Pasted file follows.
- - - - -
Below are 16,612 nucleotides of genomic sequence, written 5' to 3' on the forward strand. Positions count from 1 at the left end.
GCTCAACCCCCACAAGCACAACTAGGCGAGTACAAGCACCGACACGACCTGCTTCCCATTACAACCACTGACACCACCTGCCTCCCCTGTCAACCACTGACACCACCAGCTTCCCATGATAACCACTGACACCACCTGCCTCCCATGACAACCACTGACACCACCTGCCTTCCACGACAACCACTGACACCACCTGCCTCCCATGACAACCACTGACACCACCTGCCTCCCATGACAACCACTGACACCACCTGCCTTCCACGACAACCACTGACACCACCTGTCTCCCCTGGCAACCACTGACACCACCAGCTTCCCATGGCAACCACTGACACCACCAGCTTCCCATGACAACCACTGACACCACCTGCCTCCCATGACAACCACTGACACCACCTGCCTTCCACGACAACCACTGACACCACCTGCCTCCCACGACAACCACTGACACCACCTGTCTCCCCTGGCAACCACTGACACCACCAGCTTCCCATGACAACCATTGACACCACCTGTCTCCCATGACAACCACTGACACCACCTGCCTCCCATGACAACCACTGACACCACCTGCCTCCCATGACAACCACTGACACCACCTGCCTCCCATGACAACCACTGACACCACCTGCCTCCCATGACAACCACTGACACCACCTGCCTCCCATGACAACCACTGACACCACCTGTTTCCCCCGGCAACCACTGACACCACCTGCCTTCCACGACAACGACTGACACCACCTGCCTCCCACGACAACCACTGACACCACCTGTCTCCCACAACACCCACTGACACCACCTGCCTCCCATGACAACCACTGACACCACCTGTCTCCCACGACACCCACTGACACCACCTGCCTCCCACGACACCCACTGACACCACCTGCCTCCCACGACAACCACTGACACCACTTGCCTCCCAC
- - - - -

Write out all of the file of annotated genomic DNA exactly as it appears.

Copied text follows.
Below are 16,612 nucleotides of genomic sequence, written 5' to 3' on the forward strand. Positions count from 1 at the left end.
GCTCAACCCCCACAAGCACAACTAGGCGAGTACAAGCACCGACACGACCTGCTTCCCATTACAACCACTGACACCACCTGCCTCCCCTGTCAACCACTGACACCACCAGCTTCCCATGATAACCACTGACACCACCTGCCTCCCATGACAACCACTGACACCACCTGCCTTCCACGACAACCACTGACACCACCTGCCTCCCATGACAACCACTGACACCACCTGCCTCCCATGACAACCACTGACACCACCTGCCTTCCACGACAACCACTGACACCACCTGTCTCCCCTGGCAACCACTGACACCACCAGCTTCCCATGGCAACCACTGACACCACCAGCTTCCCATGACAACCACTGACACCACCTGCCTCCCATGACAACCACTGACACCACCTGCCTTCCACGACAACCACTGACACCACCTGCCTCCCACGACAACCACTGACACCACCTGTCTCCCCTGGCAACCACTGACACCACCAGCTTCCCATGACAACCATTGACACCACCTGTCTCCCATGACAACCACTGACACCACCTGCCTCCCATGACAACCACTGACACCACCTGCCTCCCATGACAACCACTGACACCACCTGCCTCCCATGACAACCACTGACACCACCTGCCTCCCATGACAACCACTGACACCACCTGCCTCCCATGACAACCACTGACACCACCTGTTTCCCCCGGCAACCACTGACACCACCTGCCTTCCACGACAACGACTGACACCACCTGCCTCCCACGACAACCACTGACACCACCTGTCTCCCACAACACCCACTGACACCACCTGCCTCCCATGACAACCACTGACACCACCTGTCTCCCACGACACCCACTGACACCACCTGCCTCCCACGACACCCACTGACACCACCTGCCTCCCACGACAACCACTGACACCACTTGCCTCCCAC